BOSTON — Americans are asking, “Exactly what are we doing in Iraq and when will our troops come home?” Truth be told, no one knows, not even George W. Bush.
The conflict between the United States and the sovereign nation of Iraq has been underway for just over five years with no sign of resolution in sight. A vicious cycle of military escalation followed by withdrawal and re-escalation in face of renewed violence has left Americans in the impossible position of explaining to itself and the global community the value of our continuing involvement.
The events of September 11, 2001 served as the catalyst for the initial war on terrorism. Exploiting the fear of additional terrorist campaigns on American soil, Bush whipped Americans into a frenzy, manufacturing the fuel needed to sanction direct attacks on Iraqi soil. American and international troops were quickly mobilized. Baghdad fell several months later, followed by a complete removal of Saddam Hussein’s political power on April 10th, 2003.
Victory in Operation Iraqi Freedom was declared in a Presidential address in which George W. Bush declared, “At this moment, the regime of Saddam Hussein is being removed from power, and a long era of fear and cruelty is ending. American and coalition forces are now operating inside Baghdad – and we will not stop until Saddam’s corrupt gang is gone. The government of Iraq, and the future of your country, will soon belong to you.”
More than five years later, Americans are wondering exactly when “soon” will arrive. Why are there still in excess of 140,000 American soldiers on tour in Iraq? When can we expect a full withdrawal of American troops? The answer recently provided to House Arms Services Committee by Army General David Petraeus, is, “We just don’t know.” Little comfort for a nation that has lost almost 4,000 soldiers in a conflict that has no foreseeable end and questionable purpose.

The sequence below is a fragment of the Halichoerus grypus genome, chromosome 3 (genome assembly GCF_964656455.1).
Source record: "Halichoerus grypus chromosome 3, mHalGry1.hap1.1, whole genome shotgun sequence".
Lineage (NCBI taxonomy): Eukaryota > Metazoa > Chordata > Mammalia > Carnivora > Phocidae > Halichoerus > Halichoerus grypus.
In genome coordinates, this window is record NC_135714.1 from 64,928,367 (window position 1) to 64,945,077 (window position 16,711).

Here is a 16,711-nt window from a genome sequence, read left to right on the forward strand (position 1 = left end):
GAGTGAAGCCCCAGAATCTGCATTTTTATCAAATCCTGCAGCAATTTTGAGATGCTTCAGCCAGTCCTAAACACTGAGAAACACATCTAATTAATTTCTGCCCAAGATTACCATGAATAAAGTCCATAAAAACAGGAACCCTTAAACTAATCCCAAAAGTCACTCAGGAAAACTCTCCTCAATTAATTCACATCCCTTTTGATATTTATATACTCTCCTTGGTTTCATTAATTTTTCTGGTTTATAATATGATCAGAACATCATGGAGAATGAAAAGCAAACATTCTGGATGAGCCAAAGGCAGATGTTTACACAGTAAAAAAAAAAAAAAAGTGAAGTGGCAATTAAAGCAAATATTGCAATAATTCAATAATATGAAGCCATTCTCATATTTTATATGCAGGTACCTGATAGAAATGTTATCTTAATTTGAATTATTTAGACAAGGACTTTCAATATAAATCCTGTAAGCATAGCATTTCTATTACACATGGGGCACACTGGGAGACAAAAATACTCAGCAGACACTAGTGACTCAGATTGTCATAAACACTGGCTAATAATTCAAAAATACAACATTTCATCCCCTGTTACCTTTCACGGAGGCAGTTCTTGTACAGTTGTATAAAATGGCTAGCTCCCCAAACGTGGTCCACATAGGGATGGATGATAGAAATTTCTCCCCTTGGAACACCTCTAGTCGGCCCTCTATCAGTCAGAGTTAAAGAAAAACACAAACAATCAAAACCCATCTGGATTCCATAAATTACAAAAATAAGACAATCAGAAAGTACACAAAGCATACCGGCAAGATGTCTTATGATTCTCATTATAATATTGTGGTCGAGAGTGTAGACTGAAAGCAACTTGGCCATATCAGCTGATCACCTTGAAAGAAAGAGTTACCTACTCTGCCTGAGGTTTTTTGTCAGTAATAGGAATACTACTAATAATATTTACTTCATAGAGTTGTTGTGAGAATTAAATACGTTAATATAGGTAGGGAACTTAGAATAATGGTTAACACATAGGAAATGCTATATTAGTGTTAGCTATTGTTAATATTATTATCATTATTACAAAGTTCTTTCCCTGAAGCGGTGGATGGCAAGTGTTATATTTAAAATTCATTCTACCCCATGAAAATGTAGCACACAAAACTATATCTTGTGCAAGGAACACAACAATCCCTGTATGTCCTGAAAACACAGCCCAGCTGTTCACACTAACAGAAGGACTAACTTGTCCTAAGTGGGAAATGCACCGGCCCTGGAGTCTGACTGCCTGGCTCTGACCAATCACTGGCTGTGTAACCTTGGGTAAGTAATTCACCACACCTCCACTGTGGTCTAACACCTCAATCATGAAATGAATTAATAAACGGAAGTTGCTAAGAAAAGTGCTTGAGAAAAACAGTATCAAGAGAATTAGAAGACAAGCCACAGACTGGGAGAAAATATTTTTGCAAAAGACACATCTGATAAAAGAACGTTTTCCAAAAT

Undoubtedly, there continues to be an impressive level of insurgency in Iraq, sectarian fighting rails on and terrorism is still a global reality, but exactly what has the United States accomplished and more importantly what do we realistically believe we can accomplish by our continuing involvement in this war? These are the questions that loom large in the minds of most Americans today.
While the decision to engage Iraq may have seemed sound in the aftermath of September 11, this short-term knee jerk reaction should have given way to more logical discourse in the many years since this fateful day. The Bush administration may have honestly believed that there were weapons of mass destruction in Iraq, but we now know there were not. The Bush Administration may have believed that invasion of Iraq was the means by which to protect Americans from terrorist acts, but we now know that it has not. The Bush administration may have believed that it is America’s never-ending duty to bring democracy to the world, but we now know that it is not always the desired path.
What we now know with certainty is that this war has been a disaster and there is every reason to believe that the future effects of a continuing war will be even more disastrous. Americans have paid for and will continue to pay for this ill-conceived war for generations to come with little to show for its sacrifice. Almost 4,000 American lives, countless Iraqi lives, and $87 billion dollars later this war drags on.
The situation is at a critical point. If the Bush Administration, or more likely the next administration, does not sanction a rapid departure of American troops from Iraq we will lose thousands of additional lives, spend billions of additional dollars sending more troops to Iraq, and we will certainly lose what little is left of the support we currently enjoy from the international community.
For me a greater personal risk looms; the possible loss of my brother, Marine First Class R.J. Rowland. President Bush, it’s time to bring R.J. and the rest of our troops home. Nothing less is acceptable.